This guide assumes that you are familiar with the basic concepts of LDAP directory servers and that you have read these documents:

How This Book Is Organized

This guide is based on a solution life cycle that describes the various phases of deployment planning.

Part I provides an introduction to Directory Server Enterprise Edition and explains the steps involved in planning a deployment (solution life cycle).

Part II describes the technical requirements analysis that must be performed before you can begin drawing up a logical deployment architecture. Technical requirements analysis requires an understanding of the business domain, business objectives, and the underlying system technology.

Part III describes how to create logical architectures for Directory Server Enterprise Edition deployments. It also provides sample logical architectures based on typical Directory Server Enterprise Edition deployment scenarios.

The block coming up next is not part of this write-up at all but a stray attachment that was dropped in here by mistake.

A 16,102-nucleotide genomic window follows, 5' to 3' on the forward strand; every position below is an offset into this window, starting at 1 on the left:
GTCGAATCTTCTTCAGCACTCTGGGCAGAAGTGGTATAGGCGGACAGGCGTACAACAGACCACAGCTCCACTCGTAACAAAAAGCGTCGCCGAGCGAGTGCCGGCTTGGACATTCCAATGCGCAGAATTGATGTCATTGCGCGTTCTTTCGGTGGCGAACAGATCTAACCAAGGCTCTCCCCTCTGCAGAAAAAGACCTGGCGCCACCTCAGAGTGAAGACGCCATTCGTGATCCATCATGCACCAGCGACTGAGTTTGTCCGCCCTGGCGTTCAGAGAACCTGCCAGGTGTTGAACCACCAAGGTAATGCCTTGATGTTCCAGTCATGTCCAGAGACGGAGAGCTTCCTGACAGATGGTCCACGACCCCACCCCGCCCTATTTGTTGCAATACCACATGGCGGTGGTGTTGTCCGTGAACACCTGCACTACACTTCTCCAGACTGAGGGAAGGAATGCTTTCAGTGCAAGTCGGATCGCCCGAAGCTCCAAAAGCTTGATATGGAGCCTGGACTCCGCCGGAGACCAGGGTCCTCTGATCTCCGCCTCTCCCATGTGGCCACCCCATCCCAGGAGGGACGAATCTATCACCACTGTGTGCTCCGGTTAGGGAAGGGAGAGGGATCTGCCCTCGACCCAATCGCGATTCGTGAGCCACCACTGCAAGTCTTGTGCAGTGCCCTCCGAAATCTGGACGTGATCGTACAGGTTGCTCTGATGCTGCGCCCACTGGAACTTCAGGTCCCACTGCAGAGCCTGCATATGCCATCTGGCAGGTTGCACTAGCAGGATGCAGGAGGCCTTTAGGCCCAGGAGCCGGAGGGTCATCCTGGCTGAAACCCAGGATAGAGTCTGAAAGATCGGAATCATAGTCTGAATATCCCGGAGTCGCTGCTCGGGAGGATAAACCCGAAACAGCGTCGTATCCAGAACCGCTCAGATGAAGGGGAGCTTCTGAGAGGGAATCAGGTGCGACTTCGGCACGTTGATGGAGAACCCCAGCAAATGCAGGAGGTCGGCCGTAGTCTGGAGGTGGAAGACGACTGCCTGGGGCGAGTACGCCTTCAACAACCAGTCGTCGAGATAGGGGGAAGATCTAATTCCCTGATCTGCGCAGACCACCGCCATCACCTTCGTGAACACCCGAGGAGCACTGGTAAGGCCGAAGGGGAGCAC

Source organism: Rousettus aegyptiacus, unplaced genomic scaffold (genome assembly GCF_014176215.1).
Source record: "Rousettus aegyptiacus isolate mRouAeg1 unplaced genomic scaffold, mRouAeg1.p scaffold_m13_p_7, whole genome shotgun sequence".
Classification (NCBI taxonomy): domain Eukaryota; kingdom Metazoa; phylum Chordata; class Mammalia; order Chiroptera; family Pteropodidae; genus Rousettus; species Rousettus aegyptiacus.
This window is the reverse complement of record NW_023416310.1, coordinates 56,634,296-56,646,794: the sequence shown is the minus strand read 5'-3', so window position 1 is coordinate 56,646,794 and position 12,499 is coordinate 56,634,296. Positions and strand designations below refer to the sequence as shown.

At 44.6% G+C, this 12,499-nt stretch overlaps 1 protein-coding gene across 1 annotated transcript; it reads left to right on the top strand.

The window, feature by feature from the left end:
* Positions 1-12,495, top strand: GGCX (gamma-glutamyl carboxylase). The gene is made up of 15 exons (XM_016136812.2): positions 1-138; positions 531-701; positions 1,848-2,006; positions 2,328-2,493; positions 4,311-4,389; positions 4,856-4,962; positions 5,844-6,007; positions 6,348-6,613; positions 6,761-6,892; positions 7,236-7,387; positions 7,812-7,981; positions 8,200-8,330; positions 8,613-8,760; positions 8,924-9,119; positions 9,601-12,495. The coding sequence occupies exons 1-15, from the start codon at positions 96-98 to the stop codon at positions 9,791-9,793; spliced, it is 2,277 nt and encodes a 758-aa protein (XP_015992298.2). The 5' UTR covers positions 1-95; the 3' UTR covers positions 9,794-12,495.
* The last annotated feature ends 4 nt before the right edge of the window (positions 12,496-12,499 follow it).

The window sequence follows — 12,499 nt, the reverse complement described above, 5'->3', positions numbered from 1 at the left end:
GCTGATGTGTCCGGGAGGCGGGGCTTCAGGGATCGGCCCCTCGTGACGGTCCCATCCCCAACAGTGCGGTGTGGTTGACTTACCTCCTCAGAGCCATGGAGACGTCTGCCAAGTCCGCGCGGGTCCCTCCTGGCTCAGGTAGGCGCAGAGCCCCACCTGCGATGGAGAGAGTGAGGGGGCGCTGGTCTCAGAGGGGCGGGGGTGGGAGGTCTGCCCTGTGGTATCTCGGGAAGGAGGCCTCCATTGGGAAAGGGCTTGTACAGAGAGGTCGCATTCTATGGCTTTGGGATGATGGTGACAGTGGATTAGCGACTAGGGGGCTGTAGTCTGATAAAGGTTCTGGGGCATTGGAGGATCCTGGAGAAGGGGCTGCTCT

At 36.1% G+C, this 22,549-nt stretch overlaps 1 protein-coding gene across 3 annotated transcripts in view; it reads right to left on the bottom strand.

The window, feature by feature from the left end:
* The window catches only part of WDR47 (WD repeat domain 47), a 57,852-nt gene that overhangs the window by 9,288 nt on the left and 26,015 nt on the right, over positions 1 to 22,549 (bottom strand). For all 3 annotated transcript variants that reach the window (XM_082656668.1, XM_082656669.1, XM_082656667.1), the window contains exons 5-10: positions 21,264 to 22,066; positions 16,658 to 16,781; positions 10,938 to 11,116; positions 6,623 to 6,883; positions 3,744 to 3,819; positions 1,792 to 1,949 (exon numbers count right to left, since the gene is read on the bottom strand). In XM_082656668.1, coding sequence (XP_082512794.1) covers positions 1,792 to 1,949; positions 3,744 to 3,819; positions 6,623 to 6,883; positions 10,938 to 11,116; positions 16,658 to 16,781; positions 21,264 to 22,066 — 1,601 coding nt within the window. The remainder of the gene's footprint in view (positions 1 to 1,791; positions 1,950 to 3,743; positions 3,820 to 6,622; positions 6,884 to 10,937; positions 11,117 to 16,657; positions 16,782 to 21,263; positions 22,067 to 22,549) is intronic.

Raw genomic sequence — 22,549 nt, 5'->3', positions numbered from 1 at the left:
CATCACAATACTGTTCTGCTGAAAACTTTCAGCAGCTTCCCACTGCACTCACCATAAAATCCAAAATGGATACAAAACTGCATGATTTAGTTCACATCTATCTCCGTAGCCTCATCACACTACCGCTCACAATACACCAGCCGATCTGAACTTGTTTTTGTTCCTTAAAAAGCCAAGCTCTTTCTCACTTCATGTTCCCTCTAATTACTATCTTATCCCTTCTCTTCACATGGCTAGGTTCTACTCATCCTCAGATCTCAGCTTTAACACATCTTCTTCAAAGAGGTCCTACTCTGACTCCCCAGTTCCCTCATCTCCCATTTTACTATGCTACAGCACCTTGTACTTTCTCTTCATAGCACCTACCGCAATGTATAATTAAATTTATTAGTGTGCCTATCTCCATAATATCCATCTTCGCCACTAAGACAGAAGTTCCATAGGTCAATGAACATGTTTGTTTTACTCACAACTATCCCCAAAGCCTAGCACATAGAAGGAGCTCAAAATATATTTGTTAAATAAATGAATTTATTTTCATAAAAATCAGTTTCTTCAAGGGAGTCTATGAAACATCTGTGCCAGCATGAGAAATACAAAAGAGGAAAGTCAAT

Part IV discusses specialized deployment topics including the use of LDAP-based naming services on the Solaris Operating System, Identity Synchronization for Windows, and the deployment of a virtual directory.

Oracle Directory Server Enterprise Edition Documentation Set

This documentation set explains how to use Oracle Directory Server Enterprise Edition to evaluate, design, deploy, and administer directory services. In addition, it shows how to develop client applications for Directory Server Enterprise Edition. The Directory Server Enterprise Edition documentation set is available at

The following table lists the documents that make up the Directory Server Enterprise Edition documentation set.

Table P-1 Directory Server Enterprise Edition Documentation

Document Title
Contains the latest information about Directory Server Enterprise Edition, including known problems.
Introduces the key features of this release. Demonstrates how these features work and what they offer in the context of a deployment that you can implement on a single system.